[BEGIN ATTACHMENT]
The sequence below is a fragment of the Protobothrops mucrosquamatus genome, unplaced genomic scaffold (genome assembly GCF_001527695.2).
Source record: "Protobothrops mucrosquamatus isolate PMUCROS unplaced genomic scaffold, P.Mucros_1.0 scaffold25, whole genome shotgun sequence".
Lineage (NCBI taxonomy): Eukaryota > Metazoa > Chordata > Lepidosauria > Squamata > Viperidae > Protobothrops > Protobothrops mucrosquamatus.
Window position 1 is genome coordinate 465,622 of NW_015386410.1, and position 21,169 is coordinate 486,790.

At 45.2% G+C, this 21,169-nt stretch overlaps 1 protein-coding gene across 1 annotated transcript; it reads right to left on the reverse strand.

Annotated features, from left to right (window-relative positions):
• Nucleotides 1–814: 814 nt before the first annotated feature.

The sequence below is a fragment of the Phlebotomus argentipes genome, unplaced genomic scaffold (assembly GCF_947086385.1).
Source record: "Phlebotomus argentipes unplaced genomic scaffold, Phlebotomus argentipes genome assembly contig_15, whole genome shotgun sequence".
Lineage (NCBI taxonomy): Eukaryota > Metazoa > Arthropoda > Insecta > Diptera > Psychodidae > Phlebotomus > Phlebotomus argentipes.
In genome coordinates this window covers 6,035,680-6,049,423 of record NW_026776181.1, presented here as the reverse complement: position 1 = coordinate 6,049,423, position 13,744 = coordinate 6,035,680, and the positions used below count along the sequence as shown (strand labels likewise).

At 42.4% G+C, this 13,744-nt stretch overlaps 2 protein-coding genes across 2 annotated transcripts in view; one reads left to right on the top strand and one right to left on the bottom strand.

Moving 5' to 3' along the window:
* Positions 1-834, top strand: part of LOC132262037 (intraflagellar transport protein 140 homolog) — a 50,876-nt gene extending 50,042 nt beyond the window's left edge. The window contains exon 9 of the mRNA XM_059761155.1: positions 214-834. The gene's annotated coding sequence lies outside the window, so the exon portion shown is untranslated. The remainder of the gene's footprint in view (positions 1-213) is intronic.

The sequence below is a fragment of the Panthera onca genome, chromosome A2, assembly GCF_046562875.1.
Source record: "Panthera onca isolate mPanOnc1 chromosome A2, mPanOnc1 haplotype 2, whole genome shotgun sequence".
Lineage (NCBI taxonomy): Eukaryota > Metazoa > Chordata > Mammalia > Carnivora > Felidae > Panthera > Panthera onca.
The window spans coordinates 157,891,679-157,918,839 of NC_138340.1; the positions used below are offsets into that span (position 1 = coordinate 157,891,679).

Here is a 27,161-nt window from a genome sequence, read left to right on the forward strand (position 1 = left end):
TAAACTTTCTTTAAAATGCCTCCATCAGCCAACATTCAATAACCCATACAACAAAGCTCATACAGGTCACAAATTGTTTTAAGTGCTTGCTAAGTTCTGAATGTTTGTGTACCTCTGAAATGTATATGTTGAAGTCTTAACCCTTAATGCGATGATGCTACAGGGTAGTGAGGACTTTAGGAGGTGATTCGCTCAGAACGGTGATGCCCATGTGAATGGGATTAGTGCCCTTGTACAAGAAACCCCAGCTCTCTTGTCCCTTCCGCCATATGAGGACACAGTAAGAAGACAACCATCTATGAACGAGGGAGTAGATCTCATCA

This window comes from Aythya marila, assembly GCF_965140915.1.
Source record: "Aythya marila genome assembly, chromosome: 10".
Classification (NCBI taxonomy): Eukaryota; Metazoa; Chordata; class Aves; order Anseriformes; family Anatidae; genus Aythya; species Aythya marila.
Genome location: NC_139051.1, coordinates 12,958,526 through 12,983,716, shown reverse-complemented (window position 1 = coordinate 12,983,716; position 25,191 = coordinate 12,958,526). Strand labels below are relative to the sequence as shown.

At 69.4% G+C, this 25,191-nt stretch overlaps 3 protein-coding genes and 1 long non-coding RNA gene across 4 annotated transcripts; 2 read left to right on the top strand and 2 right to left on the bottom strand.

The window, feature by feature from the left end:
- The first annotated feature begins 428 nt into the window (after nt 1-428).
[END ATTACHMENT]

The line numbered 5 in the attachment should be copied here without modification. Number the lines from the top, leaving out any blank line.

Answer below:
At 45.2% G+C, this 21,169-nt stretch overlaps 1 protein-coding gene across 1 annotated transcript; it reads right to left on the reverse strand.